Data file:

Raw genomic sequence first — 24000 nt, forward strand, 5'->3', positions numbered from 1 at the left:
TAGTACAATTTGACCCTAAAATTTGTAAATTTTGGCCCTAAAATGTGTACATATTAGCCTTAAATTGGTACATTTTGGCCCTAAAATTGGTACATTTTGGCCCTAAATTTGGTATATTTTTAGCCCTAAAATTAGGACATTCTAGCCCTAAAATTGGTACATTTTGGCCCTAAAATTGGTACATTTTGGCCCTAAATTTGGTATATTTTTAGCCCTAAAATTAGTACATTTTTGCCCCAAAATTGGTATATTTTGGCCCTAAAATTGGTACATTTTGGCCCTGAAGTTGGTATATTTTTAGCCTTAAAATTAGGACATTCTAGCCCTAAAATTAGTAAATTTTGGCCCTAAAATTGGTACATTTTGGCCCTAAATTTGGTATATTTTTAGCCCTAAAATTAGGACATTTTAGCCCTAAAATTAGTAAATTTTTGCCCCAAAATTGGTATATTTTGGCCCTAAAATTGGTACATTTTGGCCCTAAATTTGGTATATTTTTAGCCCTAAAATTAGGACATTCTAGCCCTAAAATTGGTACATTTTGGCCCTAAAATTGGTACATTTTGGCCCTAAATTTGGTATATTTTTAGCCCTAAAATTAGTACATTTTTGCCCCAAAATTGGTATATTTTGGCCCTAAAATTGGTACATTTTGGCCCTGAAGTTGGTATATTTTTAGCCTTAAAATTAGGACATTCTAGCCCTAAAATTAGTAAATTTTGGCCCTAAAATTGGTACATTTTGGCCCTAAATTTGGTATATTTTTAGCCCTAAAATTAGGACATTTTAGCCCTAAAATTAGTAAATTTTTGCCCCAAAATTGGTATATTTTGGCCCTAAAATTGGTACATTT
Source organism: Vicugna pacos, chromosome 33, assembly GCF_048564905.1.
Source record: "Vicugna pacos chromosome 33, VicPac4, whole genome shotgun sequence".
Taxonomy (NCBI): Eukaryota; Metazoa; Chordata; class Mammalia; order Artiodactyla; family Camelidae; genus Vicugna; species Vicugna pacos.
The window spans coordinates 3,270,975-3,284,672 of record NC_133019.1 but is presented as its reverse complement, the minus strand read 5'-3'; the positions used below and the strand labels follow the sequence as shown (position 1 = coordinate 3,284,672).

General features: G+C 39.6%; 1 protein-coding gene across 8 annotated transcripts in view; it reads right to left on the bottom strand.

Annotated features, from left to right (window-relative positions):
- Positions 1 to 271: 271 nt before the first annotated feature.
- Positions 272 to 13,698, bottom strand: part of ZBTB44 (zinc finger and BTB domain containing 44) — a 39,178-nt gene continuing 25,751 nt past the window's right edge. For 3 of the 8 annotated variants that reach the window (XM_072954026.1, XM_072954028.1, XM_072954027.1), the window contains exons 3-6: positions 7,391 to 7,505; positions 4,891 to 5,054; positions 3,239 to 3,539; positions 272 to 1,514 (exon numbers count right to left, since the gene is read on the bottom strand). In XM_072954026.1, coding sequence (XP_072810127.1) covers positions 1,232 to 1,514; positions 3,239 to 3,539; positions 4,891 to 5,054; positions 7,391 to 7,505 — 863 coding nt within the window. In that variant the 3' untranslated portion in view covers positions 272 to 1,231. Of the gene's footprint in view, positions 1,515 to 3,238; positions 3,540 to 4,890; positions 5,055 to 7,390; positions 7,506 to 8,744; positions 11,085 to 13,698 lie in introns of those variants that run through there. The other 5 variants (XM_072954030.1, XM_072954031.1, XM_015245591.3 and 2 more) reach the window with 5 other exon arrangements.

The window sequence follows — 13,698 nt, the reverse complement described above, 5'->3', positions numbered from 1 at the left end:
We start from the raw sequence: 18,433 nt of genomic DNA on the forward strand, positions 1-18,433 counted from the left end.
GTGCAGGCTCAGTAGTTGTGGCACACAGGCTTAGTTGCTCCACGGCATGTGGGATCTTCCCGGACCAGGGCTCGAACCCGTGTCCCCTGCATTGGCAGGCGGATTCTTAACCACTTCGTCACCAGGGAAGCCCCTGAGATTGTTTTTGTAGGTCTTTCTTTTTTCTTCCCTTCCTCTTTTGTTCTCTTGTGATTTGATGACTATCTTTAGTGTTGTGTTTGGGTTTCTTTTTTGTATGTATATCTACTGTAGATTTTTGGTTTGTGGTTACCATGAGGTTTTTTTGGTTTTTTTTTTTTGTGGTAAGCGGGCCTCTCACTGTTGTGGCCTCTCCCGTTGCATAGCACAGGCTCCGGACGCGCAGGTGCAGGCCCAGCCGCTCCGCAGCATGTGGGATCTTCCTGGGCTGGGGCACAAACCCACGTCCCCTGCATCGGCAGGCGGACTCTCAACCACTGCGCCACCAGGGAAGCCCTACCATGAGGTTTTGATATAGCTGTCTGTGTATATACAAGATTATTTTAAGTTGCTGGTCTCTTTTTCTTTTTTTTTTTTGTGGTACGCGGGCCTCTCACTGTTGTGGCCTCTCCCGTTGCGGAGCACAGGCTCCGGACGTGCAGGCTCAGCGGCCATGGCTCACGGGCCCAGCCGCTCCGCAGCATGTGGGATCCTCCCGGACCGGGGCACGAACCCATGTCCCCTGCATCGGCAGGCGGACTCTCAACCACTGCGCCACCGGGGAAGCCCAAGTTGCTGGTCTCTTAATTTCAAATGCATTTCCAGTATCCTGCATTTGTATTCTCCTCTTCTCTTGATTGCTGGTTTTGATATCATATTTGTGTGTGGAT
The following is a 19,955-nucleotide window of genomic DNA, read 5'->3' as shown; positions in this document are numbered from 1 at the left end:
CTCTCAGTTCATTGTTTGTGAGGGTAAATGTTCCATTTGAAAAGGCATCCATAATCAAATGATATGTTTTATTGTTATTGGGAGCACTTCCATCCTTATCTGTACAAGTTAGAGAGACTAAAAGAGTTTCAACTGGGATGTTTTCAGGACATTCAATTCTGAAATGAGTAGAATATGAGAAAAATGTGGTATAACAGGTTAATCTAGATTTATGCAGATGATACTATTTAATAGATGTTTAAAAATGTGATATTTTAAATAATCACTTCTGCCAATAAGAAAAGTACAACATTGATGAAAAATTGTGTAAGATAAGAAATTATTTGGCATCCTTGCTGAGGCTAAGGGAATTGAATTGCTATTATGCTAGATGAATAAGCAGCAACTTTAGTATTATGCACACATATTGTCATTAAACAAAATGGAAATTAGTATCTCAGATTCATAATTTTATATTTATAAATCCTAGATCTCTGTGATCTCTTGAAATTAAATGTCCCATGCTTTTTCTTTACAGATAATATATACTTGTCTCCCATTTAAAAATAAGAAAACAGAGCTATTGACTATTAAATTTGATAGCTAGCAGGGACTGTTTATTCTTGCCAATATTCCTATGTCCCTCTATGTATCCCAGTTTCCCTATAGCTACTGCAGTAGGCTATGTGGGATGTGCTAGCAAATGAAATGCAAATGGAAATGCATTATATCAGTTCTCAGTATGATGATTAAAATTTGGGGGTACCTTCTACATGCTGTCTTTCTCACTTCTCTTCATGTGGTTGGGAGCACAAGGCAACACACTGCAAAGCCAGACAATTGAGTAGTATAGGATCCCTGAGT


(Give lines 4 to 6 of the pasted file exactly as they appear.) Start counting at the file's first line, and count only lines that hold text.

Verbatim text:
Source record: "Vicugna pacos chromosome 33, VicPac4, whole genome shotgun sequence".
Taxonomy (NCBI): Eukaryota; Metazoa; Chordata; class Mammalia; order Artiodactyla; family Camelidae; genus Vicugna; species Vicugna pacos.
The window spans coordinates 3,270,975-3,284,672 of record NC_133019.1 but is presented as its reverse complement, the minus strand read 5'-3'; the positions used below and the strand labels follow the sequence as shown (position 1 = coordinate 3,284,672).